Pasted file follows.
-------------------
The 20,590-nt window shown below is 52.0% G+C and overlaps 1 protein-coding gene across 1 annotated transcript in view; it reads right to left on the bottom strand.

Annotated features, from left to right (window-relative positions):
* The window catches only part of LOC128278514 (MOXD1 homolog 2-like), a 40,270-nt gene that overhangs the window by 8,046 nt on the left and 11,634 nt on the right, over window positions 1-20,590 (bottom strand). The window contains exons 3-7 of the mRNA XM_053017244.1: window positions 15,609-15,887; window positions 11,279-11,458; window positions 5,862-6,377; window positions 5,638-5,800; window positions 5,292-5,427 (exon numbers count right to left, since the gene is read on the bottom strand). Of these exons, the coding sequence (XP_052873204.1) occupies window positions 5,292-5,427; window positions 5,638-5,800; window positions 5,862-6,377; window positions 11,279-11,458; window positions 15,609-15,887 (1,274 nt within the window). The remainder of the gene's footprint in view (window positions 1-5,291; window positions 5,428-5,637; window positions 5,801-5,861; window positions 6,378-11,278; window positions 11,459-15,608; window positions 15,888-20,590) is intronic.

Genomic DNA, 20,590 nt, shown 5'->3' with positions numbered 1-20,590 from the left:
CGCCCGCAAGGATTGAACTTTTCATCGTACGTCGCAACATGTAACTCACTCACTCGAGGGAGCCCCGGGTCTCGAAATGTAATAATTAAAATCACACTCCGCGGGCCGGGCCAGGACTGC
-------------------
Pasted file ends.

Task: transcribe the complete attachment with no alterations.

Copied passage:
The 20,590-nt window shown below is 52.0% G+C and overlaps 1 protein-coding gene across 1 annotated transcript in view; it reads right to left on the bottom strand.

Annotated features, from left to right (window-relative positions):
* The window catches only part of LOC128278514 (MOXD1 homolog 2-like), a 40,270-nt gene that overhangs the window by 8,046 nt on the left and 11,634 nt on the right, over window positions 1-20,590 (bottom strand). The window contains exons 3-7 of the mRNA XM_053017244.1: window positions 15,609-15,887; window positions 11,279-11,458; window positions 5,862-6,377; window positions 5,638-5,800; window positions 5,292-5,427 (exon numbers count right to left, since the gene is read on the bottom strand). Of these exons, the coding sequence (XP_052873204.1) occupies window positions 5,292-5,427; window positions 5,638-5,800; window positions 5,862-6,377; window positions 11,279-11,458; window positions 15,609-15,887 (1,274 nt within the window). The remainder of the gene's footprint in view (window positions 1-5,291; window positions 5,428-5,637; window positions 5,801-5,861; window positions 6,378-11,278; window positions 11,459-15,608; window positions 15,888-20,590) is intronic.

Genomic DNA, 20,590 nt, shown 5'->3' with positions numbered 1-20,590 from the left:
CGCCCGCAAGGATTGAACTTTTCATCGTACGTCGCAACATGTAACTCACTCACTCGAGGGAGCCCCGGGTCTCGAAATGTAATAATTAAAATCACACTCCGCGGGCCGGGCCAGGACTGC